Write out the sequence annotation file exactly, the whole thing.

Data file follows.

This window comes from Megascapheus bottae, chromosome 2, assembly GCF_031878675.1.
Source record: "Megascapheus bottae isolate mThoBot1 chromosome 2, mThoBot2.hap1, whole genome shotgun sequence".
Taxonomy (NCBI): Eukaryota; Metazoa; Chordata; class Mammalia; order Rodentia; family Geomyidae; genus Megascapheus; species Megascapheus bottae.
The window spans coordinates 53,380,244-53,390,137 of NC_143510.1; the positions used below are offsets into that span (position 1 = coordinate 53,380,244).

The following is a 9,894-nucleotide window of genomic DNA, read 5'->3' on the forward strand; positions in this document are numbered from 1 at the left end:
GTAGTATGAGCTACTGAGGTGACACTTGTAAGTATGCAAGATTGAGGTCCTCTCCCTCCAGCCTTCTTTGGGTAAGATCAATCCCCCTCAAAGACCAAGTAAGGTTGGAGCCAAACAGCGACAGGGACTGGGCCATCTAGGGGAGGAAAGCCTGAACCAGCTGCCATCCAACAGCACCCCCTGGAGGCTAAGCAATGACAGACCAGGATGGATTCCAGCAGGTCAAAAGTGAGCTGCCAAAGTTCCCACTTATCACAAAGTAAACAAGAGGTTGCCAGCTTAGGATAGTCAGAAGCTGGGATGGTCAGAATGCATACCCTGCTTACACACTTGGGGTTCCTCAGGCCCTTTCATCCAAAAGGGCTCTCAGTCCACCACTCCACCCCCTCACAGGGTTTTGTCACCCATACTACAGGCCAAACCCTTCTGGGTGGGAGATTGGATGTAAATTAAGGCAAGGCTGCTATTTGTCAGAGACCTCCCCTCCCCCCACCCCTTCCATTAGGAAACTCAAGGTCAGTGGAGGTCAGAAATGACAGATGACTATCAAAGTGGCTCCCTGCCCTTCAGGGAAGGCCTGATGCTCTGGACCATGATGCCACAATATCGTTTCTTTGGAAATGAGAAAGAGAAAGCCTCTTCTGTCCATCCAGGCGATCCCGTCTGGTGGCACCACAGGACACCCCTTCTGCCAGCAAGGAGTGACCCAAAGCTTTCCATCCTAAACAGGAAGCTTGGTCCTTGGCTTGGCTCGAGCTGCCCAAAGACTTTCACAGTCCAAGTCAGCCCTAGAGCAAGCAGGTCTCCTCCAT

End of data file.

This window comes from Megascapheus bottae, chromosome 2, assembly GCF_031878675.1.
Source record: "Megascapheus bottae isolate mThoBot1 chromosome 2, mThoBot2.hap1, whole genome shotgun sequence".
Taxonomy (NCBI): Eukaryota; Metazoa; Chordata; class Mammalia; order Rodentia; family Geomyidae; genus Megascapheus; species Megascapheus bottae.
The window spans coordinates 53,380,244-53,390,137 of NC_143510.1; the positions used below are offsets into that span (position 1 = coordinate 53,380,244).

The following is a 9,894-nucleotide window of genomic DNA, read 5'->3' on the forward strand; positions in this document are numbered from 1 at the left end:
GTAGTATGAGCTACTGAGGTGACACTTGTAAGTATGCAAGATTGAGGTCCTCTCCCTCCAGCCTTCTTTGGGTAAGATCAATCCCCCTCAAAGACCAAGTAAGGTTGGAGCCAAACAGCGACAGGGACTGGGCCATCTAGGGGAGGAAAGCCTGAACCAGCTGCCATCCAACAGCACCCCCTGGAGGCTAAGCAATGACAGACCAGGATGGATTCCAGCAGGTCAAAAGTGAGCTGCCAAAGTTCCCACTTATCACAAAGTAAACAAGAGGTTGCCAGCTTAGGATAGTCAGAAGCTGGGATGGTCAGAATGCATACCCTGCTTACACACTTGGGGTTCCTCAGGCCCTTTCATCCAAAAGGGCTCTCAGTCCACCACTCCACCCCCTCACAGGGTTTTGTCACCCATACTACAGGCCAAACCCTTCTGGGTGGGAGATTGGATGTAAATTAAGGCAAGGCTGCTATTTGTCAGAGACCTCCCCTCCCCCCACCCCTTCCATTAGGAAACTCAAGGTCAGTGGAGGTCAGAAATGACAGATGACTATCAAAGTGGCTCCCTGCCCTTCAGGGAAGGCCTGATGCTCTGGACCATGATGCCACAATATCGTTTCTTTGGAAATGAGAAAGAGAAAGCCTCTTCTGTCCATCCAGGCGATCCCGTCTGGTGGCACCACAGGACACCCCTTCTGCCAGCAAGGAGTGACCCAAAGCTTTCCATCCTAAACAGGAAGCTTGGTCCTTGGCTTGGCTCGAGCTGCCCAAAGACTTTCACAGTCCAAGTCAGCCCTAGAGCAAGCAGGTCTCCTCCAT